Thievery, again

April 14, 2003

ON THE FACE of it, HealthSouth Corp. was a huge success, 1,700 medical facilities assembled by its flamboyant chairman, a former respiratory therapist, into the nation's largest chain of outpatient surgery, diagnostic and rehabilitative services.

With headquarters in Birmingham, Ala., the Fortune 500 firm had become a brand name in sports medicine and the linchpin of the Southern city's aspirations for a high-tech future - building there, for example, the world's first all-digital hospital.

Trouble is, HealthSouth's finances were an outright fraud, the Securities and Exchange Commission charged in a civil suit last month, the product of a deeply ingrained conspiracy among its top officers to falsely inflate its earnings to keep up with Wall Street's expectations.

If this sounds familiar - an echo of Enron and WorldCom - you're right. If you somehow thought the war on corporate corruption had been won since then, think again.

The good news is the actions against HealthSouth founder Richard M. Scrushy and other officers began with the first SEC lawsuit brought with new powers from last year's Sarbanes-Oxley financial reform act. It's touted as a model for more crackdowns.

The agency also just approved important new rules to make sure corporate audit committees are independent enough to resist management pressures to cheat, and the Senate last week passed a bill making it easier for the SEC to go after wrongdoers.

But the bad news is the HealthSouth saga shows victory remains elusive in the war on corporate abuses: New powers and rules can't completely stop blatant thievery.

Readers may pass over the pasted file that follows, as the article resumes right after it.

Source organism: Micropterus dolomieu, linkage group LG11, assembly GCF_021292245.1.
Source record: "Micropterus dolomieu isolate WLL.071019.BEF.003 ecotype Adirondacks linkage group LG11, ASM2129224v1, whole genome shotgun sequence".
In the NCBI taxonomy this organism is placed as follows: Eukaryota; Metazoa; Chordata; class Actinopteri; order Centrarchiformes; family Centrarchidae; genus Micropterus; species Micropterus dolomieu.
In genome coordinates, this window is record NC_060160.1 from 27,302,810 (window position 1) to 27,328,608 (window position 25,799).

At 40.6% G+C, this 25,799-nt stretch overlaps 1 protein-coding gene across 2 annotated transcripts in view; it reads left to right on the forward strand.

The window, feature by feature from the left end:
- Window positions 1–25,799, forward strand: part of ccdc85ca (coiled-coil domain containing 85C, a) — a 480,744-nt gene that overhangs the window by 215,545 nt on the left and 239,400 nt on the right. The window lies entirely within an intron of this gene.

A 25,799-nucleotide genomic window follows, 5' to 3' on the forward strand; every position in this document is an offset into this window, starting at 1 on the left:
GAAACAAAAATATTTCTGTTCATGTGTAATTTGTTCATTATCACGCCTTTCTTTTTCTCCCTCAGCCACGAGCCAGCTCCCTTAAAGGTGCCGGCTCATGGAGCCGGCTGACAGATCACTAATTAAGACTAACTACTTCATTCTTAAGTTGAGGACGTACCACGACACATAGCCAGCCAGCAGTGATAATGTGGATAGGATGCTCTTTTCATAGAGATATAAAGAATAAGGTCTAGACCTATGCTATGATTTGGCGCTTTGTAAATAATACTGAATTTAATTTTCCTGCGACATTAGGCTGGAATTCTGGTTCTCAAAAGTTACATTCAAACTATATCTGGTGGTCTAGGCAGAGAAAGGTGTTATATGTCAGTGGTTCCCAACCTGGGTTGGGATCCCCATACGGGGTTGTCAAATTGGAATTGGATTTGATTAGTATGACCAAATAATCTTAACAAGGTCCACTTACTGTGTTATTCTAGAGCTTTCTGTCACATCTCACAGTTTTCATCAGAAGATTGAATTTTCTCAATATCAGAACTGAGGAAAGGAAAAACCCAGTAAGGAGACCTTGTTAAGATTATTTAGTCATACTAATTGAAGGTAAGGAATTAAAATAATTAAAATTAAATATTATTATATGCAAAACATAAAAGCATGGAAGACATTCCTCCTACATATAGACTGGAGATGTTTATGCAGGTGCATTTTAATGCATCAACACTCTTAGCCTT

That was the case at HealthSouth, the SEC says, with the firm overstating its earnings for years. From 1997 to 2002, the overstatements totaled $2.5 billion, the government says. On one SEC filing, the firm allegedly misstated earnings by 4,722 percent.

This wasn't accidental, the SEC says: Mr. Scrushy met quarterly with officers - they called themselves "family members" - to calculate how much "dirt" (fake earnings) to put into the "hole" (the gap between real earnings and the Street's targets). Of course, there were cheers from analysts and the imprimatur of a top accounting firm.

Meanwhile, Mr. Scrushy made out like a bandit, reportedly getting paid $55 million from 1994 to 2001 and selling HealthSouth stock worth $170 million in the last decade.

Mr. Scrushy, his assets now frozen, has been fired by HealthSouth. Some other officers, already pleading guilty to charges, are cooperating in his criminal investigation. HealthSouth has been delisted by the New York Stock Exchange; shareholders, their stock nearly worthless, are suing; the company is facing bankruptcy; and construction of that digital hospital has stopped. And long-suffering Birmingham, where Mr. Scrushy had become a civic and charitable force and his name is plastered just about everywhere, is beside itself.

Give the SEC credit for using its new powers to go after HealthSouth and Mr. Scrushy - and for the new rules promoting audit committee independence. Such powers and actions should lessen the possibilities of more Enrons. But if the SEC is right about HealthSouth, thievery is still very much alive and active in corporate America - thievery that laws can't entirely deter.

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